Hunting Tips: Grand Slam Turkeys

The shooting of each of America's four sub-species of turkey, the largest game bird, represents the coveted Grand Slams to turkey hunters.

If Ben Franklin had had his way, the wild turkey would be the reigning symbol of the United States, not the bald eagle. Franklin sought to recognize the magnificent bird for its contribution as a food source and its wily nature. Using the wing bones of the wild turkey itself, native Americans hunted wild turkeys for food more than 4,000 years ago. Upon arriving in the New World the wild turkey was a prime source of game for European settlers in harsh winters and was a centerpiece of early Thanksgiving celebrations.

Once abundant in the American woods, habitat destruction and over hunting depleted the numbers of wild turkey in the early 1900s to scarcely 30,000 birds. In 1937 the Roosevelt Administration passed the Federal Aid in Wildlife Restoration Act which placed an excise tax on firearms, ammunition and other hunting equipment. The billions of dollars raised by this tax have been used in part to rebuild the wild turkey population and as the 21st century begins there are almost five million wild turkeys roaming North America. This largest of all game birds can be found in every state save Alaska.

There are four main subspecies of wild turkey: the Eastern Wild Turkey, the Florida Wild Turkey, the Merriam's Wild Turkey, and the Rio Grande Wild Turkey. Bagging each one of the wily quarries will earn the turkey hunter a 'Grand Slam.'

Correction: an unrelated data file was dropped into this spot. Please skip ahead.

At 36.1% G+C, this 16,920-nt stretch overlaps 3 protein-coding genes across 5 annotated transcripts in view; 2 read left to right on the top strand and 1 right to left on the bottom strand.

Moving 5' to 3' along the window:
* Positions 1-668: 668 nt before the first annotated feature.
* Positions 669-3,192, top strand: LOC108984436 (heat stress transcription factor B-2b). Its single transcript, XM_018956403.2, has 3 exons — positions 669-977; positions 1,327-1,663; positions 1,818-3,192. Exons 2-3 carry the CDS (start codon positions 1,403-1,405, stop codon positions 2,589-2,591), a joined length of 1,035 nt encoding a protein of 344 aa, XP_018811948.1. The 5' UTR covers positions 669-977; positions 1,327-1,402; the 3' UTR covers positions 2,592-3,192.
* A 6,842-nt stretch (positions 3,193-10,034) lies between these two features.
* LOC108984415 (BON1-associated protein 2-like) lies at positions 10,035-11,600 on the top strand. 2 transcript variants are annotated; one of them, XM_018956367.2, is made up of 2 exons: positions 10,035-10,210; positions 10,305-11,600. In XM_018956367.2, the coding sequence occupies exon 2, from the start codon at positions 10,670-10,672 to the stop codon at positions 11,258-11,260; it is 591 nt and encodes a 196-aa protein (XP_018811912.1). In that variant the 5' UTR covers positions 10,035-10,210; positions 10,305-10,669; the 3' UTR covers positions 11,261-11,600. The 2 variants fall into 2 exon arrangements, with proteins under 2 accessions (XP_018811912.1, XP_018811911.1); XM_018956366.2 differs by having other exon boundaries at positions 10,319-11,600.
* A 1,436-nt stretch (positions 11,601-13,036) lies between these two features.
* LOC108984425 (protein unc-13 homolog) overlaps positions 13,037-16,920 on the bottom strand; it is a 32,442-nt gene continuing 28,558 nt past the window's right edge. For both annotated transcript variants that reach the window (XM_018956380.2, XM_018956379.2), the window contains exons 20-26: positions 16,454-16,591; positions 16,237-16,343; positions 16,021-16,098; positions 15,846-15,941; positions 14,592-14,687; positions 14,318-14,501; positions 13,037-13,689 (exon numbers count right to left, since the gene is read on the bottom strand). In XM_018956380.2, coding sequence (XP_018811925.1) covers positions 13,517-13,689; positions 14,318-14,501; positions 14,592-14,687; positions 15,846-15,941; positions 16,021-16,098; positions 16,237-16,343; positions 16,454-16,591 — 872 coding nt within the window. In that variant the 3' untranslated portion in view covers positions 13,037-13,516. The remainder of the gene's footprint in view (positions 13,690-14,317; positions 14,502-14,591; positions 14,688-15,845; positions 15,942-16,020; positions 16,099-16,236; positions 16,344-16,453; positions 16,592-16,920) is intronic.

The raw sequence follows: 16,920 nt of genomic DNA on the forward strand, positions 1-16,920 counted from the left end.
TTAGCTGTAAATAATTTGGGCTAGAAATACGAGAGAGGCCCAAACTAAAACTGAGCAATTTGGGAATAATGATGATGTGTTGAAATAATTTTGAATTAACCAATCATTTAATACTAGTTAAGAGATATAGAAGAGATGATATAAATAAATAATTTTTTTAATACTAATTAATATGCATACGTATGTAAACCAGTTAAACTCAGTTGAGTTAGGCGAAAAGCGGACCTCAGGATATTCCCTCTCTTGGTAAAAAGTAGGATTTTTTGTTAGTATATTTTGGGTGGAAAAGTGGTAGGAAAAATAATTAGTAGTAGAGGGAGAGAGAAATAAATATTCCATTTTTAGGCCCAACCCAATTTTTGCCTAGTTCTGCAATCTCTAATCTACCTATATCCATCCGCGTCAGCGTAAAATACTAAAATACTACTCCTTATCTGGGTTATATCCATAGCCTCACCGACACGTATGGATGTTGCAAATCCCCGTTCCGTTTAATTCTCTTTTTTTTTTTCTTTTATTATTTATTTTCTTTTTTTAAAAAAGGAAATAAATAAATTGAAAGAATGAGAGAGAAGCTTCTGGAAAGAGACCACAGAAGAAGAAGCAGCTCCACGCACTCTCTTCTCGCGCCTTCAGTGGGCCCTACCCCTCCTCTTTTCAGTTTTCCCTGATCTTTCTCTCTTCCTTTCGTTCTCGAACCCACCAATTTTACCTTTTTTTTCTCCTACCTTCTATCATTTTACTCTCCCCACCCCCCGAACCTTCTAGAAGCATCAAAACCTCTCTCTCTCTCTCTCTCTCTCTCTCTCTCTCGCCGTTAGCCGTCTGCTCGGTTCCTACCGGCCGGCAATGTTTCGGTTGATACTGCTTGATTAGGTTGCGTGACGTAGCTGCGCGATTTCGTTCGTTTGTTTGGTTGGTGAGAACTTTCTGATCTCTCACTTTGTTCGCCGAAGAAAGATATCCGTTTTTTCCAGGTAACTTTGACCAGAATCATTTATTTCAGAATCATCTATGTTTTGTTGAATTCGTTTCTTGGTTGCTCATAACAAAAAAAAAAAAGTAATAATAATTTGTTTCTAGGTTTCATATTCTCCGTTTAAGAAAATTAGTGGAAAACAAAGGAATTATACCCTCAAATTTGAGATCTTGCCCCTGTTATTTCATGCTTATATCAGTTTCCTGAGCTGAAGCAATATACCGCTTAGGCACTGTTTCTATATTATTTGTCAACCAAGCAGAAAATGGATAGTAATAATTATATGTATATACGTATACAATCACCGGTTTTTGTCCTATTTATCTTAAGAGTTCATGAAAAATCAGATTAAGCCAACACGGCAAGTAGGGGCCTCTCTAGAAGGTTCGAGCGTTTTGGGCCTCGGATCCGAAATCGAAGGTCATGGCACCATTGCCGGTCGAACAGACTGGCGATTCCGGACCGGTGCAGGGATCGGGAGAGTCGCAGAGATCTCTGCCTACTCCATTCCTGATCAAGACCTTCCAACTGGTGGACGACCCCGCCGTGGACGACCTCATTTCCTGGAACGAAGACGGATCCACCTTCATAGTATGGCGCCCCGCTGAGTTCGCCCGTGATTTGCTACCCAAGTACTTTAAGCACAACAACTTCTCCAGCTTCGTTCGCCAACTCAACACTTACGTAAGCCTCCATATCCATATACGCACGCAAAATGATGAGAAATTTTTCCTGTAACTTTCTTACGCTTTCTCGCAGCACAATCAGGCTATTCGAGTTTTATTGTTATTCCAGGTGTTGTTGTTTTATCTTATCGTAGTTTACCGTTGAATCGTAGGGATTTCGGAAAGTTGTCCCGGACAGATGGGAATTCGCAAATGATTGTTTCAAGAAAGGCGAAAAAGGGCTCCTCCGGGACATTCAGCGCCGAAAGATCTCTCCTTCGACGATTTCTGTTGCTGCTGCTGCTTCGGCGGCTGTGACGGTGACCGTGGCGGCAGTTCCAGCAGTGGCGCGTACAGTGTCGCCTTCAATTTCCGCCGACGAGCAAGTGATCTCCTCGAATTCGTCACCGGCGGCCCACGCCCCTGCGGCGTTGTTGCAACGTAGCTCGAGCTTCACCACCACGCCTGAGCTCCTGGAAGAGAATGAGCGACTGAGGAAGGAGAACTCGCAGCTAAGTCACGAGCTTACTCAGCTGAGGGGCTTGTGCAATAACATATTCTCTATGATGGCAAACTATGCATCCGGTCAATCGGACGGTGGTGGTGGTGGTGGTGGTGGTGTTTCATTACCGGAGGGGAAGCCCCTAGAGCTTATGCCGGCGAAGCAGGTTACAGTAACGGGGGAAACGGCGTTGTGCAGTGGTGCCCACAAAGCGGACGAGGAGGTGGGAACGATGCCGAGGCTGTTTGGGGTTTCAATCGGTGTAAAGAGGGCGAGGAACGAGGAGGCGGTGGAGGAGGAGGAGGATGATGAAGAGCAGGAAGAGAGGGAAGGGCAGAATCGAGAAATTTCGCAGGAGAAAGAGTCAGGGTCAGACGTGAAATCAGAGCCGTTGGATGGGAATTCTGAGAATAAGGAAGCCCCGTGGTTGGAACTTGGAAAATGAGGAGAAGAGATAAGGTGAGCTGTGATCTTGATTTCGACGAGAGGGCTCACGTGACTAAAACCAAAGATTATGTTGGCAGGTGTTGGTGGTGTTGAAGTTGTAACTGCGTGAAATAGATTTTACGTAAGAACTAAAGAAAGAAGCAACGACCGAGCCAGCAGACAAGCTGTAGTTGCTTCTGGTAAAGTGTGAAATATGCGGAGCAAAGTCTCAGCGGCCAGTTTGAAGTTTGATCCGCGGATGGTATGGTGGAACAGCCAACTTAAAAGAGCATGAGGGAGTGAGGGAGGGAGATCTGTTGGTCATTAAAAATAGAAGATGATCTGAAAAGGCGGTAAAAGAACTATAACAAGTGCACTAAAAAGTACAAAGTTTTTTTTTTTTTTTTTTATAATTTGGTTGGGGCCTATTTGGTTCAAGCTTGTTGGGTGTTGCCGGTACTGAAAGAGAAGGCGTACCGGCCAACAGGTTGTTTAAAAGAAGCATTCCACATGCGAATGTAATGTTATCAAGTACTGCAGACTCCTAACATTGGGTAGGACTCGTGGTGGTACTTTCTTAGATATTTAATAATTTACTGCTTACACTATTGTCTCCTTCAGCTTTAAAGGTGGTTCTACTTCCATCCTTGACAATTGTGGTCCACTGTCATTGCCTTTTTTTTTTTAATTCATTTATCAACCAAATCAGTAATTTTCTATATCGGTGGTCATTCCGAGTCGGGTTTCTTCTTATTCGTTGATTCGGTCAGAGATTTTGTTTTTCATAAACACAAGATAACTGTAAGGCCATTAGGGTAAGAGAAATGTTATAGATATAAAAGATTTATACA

The Eastern Wild Turkey is the largest of the wild turkeys making it the largest of all North American game birds. It is native to the eastern part of the United States, although the Eastern can be found along the Mississippi River and in the Pacific Northwest as well. A woodlands bird, the Eastern Wild Turkey favors forested shelter but commonly forages for food in high grass and shrubs. That food for turkeys can include insects, nuts, berries, seeds and the occasional leafy, green plant.

As its name implies, the Rio Grande Wild Turkey is native to Texas and the the south-central plains states, although there are vibrant populations in the Pacific Northwest as well. Only slightly smaller than the Eastern, the Rio Grande adult male can tip the scales at up to 21 pounds. It can typically be found among cottonwoods at the edge of river land and among the low-growing branches of the pine and juniper forests. Like all wild turkeys, the Rio Grande is a strong flyer but normally travels by running on the ground.

Merriam's turkey can be found throughout the western United States. Given its choice, the Merriam's would choose a ponderosa pine forest but will take to other vegetation in higher elevations. The Merriam's Wild Turkey can be found as high as 10,000 feet up into the mountains. If the snows are not too deep it may even stay in the high country all winter.

The Florida Wild Turkey, sometimes known as Osceola for a famous Seminole Indian chief, is the smallest and most challenging species of turkey to hunt. It is found in the palmetto thickets and large oak forests of Florida. Due to its limited range, the Florida Wild Turkey attracts thousands of would-be Slammers to the Sunshine State each hunting season to practice their mating calls and hope to gnaw off the toughest leg of the turkey hunter's Grand Slam.

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